Braun: What do you think the most exciting aspect of it is?
Matarazzo: For me personally, maybe the clandestine nature of it. I mean, there’s so many things that it’s hard to pick. Obviously, I see the usefulness of it with my experiences in Italy. But even further, it has potential in the third world with all of the unbanked people, people who lack access to the control of their own money and how it’s used. That’s really fascinating. And I like the idea that you have this sort of perfect ledger that’s mutually agreed on by everyone. You can use Bitcoin to make transactions that aren’t necessarily open to the scrutiny by the powers that may be. With Bitcoin, you avoid any limitations on control, on what you choose to do with the profits of your labor. And I think that’s great.
Braun: What do you think needs to happen for Bitcoin to reach everyone?
Matarazzo: More things like that (points at Bitcoin ATM). That one’s really simple to use, actually. I bought some before you got here, just to test it, and I got them on my phone instantly. I’m one of those people… I don’t really spend bitcoins. I just trade them. But immediately after I bought some and sat down, a couple people came in, looked at the Bitcoin ATM, went over to the baristas here and started talking about Bitcoin.
Braun: Have you ever made purchases with Bitcoin?
Matarazzo: Yeah, my first joy, my true world test of Bitcoin was to see if I could go buy a beer with it. And so, the first thing I bought with bitcoins was a beer at a bar called Old Man Hustle. This was a couple years back, so I hope it’s still open. So I asked them, “I can buy a beer with Bitcoin?” and they said yes. So I ended up getting drunk, and I paid for everything with Bitcoin.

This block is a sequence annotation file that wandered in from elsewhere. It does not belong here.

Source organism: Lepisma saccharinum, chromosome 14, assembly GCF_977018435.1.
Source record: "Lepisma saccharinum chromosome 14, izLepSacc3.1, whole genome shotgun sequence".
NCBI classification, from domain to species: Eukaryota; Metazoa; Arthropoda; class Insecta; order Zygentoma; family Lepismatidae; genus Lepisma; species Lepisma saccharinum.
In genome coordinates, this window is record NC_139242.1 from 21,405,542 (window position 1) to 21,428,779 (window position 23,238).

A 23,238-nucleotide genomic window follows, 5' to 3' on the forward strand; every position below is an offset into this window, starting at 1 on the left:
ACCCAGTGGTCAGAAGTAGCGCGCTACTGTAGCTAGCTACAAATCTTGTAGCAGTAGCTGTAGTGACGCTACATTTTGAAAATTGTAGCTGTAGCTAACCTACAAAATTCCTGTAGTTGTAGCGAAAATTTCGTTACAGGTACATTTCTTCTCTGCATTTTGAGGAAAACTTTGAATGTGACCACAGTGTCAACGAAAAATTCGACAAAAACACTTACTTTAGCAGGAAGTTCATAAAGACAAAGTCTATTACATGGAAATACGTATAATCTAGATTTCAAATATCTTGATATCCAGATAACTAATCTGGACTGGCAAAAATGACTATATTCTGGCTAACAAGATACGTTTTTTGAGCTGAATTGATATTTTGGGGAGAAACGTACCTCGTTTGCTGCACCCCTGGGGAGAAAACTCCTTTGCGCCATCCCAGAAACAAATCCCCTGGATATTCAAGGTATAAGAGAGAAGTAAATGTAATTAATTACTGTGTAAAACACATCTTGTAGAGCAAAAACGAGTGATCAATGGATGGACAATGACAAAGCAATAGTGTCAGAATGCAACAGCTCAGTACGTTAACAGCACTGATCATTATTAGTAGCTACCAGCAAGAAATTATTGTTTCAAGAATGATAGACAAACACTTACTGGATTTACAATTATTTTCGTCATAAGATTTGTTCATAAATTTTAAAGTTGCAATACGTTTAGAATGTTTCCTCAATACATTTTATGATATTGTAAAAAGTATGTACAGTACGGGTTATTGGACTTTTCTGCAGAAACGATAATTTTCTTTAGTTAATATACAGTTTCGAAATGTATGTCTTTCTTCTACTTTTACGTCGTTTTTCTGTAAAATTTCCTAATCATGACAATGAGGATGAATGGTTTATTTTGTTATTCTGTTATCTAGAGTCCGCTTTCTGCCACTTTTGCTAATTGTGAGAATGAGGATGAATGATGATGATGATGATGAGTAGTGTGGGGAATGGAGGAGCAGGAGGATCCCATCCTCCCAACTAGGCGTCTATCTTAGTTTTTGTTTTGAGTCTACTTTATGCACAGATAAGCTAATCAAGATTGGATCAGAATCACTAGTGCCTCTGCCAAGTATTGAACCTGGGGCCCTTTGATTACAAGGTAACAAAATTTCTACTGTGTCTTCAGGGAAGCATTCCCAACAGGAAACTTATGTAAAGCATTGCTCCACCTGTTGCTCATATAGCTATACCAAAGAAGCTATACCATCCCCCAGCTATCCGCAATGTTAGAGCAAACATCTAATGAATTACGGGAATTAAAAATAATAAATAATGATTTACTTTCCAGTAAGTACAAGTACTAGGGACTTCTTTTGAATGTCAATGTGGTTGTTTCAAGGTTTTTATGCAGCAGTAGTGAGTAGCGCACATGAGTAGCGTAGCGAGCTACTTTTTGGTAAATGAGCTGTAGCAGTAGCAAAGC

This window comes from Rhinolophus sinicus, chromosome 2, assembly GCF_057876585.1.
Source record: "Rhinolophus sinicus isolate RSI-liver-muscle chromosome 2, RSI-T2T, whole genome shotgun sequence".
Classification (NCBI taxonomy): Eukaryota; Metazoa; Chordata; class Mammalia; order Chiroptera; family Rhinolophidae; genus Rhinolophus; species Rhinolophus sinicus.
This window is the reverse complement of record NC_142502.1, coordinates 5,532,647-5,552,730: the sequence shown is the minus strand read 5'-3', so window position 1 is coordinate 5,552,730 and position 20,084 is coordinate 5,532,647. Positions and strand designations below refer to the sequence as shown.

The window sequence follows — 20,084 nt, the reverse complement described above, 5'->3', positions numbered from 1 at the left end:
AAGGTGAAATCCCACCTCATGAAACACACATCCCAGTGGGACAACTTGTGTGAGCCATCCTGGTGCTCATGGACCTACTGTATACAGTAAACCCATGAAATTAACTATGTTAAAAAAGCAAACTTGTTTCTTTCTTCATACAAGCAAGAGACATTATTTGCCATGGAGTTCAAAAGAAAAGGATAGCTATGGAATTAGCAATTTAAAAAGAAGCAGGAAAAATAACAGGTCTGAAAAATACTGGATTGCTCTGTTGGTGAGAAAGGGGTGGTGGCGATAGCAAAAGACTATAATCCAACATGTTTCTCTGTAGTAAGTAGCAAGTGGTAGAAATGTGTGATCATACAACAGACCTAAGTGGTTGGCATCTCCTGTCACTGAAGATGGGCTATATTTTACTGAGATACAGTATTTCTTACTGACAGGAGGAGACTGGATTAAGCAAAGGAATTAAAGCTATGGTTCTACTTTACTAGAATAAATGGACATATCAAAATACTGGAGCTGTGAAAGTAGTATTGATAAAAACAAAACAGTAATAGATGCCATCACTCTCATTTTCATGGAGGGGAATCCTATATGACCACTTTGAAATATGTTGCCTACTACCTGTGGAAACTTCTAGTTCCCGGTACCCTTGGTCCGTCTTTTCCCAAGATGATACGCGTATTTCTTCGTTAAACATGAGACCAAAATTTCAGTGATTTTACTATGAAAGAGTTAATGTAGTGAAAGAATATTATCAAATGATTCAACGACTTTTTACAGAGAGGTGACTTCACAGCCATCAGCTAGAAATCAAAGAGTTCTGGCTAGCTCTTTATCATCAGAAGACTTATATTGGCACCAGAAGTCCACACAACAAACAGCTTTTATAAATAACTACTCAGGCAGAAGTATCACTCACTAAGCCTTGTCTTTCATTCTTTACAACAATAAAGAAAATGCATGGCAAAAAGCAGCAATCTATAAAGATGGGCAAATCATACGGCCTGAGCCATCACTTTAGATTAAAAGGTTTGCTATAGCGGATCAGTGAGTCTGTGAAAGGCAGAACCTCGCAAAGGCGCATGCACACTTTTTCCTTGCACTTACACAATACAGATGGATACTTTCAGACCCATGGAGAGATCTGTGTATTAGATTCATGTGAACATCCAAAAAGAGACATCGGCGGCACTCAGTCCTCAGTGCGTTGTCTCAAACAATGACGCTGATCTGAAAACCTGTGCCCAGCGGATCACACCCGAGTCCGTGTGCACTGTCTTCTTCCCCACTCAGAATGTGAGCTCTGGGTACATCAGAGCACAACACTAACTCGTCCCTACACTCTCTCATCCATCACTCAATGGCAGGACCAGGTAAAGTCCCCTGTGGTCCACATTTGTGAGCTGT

Braun: My boyfriend and I used to go to this restaurant in Park Slope called Aperitivo, and we’d buy the whole meal with bitcoins. Appetizers, drinks, dessert… but it closed down a little while ago.
Matarazzo: I think that’s the thing, that even though Bitcoin went through this huge bubble, the universal mentality has become more negative. Early adaptors are suffering. But I think it’s going to come back.
Braun: Do you get a lot of people buying your artwork with Bitcoin?
Matarazzo: Yeah, a couple. I mean, I definitely give a discount. I’ve only sold a couple small things with Bitcoin, and I think that’s because I haven’t done that much to promote it. I list it on my website as a payment method, but surprisingly, no one has really asked about it. I haven’t really put it at the forefront.
Braun: What are your hopes for Bitcoin?
Matarazzo: It’s hard to say. I want more egalitarian distribution. I feel like we’re still in the distribution phase. I mean, I don’t really know what that will do for the price of it. I personally really love alt coins. I think one of the main problems that Bitcoin will have is early adaptors having a really big share, a really unfair advantage. And I don’t know how to mitigate that, but I think it’ll be fixed with time. So as far as hopes, I hope that the distribution becomes fair.
– Emily Braun